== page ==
Hello from the American Midwest,
The past few weeks have been filled with work that I would classify as meeting demands instead of engaging with my desire. I say this because it is midterm time, and a lot of the work I've been doing has been grading. I don't like grading. I think grades might be the most significant impediment to learning that has ever been created. I grade because it is a demand of the university where I work.
Engaging my desire would be deep thinking sorts of things like:
- Reading the work that students produce and then commenting on it in ways that result in students developing their thoughts, opinions, and analysis.
- Doing my reading, research, thinking, and producing text or audio.
Grades and grading kill desire... I could go on, but I'm going to assume you get my point.
Let's start the rambling.
The Inconsistency of "The Batman"
During all this meeting demand work I was doing, I decided to take a break and see The Batman. This was the first time I've gone to a movie theatre since the start of the Covid lockdown-ish stuff. I was excited. Unforchinatly, for me, the film was a major disappointment.
We hear Batman saying he can't be everywhere during the opening scene. Nonetheless, he wants to function as a sort of panoptic presence that always could be lurking in the shadows. The idea would be aggressors believe Batman might see what they are doing and then turn them from perpetrators of violence to victims of Batman's violent vengeance.
In short: Batman punishes those who would hurt people who are less powerful than they are. The character of Batman represents an adolescent power fantasy, but it functions consistently for a little over half the film. If someone is going to hurt someone else, Batman intervenes and helps the would-be victim by hurting the aggressor. Batman consistently tries to prevent others from being victimized or hurt.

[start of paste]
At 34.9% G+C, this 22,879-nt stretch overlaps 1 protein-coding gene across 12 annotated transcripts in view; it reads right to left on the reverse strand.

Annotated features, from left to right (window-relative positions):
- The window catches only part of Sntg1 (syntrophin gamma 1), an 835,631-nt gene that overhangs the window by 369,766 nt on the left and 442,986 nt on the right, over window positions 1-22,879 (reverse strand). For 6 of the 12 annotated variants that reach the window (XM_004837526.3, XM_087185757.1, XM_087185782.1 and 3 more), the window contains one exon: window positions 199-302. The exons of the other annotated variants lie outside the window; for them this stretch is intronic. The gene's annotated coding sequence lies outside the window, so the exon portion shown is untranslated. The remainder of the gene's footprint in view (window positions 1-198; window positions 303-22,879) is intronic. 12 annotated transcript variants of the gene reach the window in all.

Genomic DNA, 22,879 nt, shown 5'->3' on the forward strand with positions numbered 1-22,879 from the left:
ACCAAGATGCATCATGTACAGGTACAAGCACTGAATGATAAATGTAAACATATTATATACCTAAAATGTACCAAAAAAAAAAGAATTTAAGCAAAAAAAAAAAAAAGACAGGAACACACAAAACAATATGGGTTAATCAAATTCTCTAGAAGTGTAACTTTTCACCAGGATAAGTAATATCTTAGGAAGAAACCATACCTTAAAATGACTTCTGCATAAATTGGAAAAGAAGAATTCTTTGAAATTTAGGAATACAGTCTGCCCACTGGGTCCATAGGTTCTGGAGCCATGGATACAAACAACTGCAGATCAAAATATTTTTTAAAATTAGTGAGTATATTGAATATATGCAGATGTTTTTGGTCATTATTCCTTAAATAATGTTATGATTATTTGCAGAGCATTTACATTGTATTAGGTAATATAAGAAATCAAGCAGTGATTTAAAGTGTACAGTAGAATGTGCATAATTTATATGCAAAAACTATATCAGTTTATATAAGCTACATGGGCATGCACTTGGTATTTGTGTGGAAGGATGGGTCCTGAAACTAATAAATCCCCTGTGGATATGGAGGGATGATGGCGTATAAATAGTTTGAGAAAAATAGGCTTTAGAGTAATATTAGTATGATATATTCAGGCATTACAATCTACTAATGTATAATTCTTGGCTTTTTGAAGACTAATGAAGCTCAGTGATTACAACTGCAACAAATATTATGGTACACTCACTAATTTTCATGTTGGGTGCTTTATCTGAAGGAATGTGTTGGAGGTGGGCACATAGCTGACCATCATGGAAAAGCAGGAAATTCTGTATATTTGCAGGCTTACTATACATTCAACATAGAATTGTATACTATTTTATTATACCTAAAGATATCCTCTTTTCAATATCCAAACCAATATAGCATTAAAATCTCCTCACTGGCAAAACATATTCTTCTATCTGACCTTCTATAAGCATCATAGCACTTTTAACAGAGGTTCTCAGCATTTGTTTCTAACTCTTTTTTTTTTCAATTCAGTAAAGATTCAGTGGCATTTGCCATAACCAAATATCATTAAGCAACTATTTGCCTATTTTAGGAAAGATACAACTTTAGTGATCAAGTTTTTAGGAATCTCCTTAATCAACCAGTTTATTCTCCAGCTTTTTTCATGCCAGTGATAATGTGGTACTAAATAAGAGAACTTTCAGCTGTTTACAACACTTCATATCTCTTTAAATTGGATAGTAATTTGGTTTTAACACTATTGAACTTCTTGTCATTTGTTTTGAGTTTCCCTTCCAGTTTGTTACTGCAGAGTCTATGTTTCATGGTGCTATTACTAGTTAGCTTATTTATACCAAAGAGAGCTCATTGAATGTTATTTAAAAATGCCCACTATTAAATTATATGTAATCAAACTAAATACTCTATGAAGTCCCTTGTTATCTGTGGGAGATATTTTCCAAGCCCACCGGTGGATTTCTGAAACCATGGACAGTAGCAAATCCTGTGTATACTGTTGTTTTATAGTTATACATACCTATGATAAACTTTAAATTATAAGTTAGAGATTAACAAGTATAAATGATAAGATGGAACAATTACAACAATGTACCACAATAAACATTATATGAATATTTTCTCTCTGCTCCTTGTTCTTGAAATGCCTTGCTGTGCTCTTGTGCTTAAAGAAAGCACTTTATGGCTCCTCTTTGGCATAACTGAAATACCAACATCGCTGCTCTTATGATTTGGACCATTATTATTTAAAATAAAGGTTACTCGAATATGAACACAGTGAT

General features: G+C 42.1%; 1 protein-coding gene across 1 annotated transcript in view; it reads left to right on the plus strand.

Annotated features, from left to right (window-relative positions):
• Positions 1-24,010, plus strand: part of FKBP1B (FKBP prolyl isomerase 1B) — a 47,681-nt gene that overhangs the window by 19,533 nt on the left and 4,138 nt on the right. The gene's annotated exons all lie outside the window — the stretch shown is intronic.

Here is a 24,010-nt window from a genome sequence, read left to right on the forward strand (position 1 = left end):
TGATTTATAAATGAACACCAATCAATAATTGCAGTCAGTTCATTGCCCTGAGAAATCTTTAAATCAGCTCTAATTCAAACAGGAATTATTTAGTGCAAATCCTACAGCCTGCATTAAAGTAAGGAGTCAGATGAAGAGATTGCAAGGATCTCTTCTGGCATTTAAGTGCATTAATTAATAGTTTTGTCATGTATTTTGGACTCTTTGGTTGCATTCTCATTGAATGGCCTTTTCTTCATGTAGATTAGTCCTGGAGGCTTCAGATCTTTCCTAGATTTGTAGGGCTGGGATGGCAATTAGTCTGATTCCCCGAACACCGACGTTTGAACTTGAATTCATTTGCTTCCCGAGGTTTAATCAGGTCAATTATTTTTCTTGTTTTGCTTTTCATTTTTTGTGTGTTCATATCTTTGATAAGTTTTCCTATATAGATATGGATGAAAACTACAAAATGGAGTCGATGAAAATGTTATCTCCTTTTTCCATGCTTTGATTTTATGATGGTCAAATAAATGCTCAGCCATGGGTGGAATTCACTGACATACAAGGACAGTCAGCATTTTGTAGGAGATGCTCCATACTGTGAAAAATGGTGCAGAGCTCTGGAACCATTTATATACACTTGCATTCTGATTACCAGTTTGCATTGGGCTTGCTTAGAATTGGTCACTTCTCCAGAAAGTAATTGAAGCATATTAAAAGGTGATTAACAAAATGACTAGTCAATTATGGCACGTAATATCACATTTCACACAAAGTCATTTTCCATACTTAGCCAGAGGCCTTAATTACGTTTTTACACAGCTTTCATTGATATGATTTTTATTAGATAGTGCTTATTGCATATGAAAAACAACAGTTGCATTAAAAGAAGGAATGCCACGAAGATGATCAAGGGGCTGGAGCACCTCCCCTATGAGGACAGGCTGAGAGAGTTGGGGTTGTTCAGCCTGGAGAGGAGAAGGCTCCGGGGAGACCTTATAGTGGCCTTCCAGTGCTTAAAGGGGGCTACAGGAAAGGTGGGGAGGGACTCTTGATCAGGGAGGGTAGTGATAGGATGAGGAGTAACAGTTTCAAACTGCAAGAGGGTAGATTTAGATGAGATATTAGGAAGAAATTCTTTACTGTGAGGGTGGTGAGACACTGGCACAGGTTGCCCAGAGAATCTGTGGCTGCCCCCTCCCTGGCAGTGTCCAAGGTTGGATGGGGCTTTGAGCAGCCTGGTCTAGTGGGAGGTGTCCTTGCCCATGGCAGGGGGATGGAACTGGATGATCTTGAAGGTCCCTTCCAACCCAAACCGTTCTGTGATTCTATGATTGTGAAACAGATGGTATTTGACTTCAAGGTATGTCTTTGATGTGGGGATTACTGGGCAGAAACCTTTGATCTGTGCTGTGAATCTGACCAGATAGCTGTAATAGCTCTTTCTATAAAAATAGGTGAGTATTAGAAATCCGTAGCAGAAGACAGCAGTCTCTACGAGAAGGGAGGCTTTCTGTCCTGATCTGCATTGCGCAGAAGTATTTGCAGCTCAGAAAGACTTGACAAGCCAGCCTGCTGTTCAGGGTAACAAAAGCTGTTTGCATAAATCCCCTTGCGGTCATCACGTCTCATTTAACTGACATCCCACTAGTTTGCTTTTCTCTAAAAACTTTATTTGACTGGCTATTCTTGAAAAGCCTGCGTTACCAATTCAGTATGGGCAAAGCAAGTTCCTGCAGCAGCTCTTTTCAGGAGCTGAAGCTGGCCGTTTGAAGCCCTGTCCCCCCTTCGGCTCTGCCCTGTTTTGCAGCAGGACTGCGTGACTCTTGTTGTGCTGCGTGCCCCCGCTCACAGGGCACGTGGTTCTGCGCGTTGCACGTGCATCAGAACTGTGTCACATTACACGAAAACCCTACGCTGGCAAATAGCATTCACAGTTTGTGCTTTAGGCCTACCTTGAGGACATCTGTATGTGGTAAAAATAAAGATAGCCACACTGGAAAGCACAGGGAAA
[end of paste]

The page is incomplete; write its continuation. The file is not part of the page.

As I wrote above, the consistency breaks down a little over the film's halfway point when Batman engages in a high-speed car chase with the Penguin. Near the end of the pursuit, Penguin causes a massive pile-up. A tanker truck carrying gasoline blows up, and lots of cars are destroyed in ways that make it impossible for me to believe that the innocent people driving the cars and trucks survived.
Of course, Batman emerges from the inferno and is able to capture Penguin. However, after questioning the Penguin about something, it becomes apparent that the Penguin does not have the info Batman needs. What does Batman do at this point? He lets the Penguin go! WTF! What happened to holding bad actors accountable?!
At this point, the consistency was broken, and, in my opinion, the film just fell totally apart. It was a total bummer.
To be clear: I know lots of people enjoy ragging on superhero films for being unrealistic. I don't need or even want my superhero films to be realistic. Superheroes are not realistic. They are unrealistic ultra-fun fantasy romps. I do, however, want my superhero films to have a level of internal consistency (i.e., logic) that they follow. The Batman did not do this.
Thinking & Writing:
I've been thinking a lot about the connection that exists (or perhaps does not exist) between psychoanalysis and the state.
What I want to write is a text that does the following:
- Claims civilization and the state are different things with similar but not identical aims.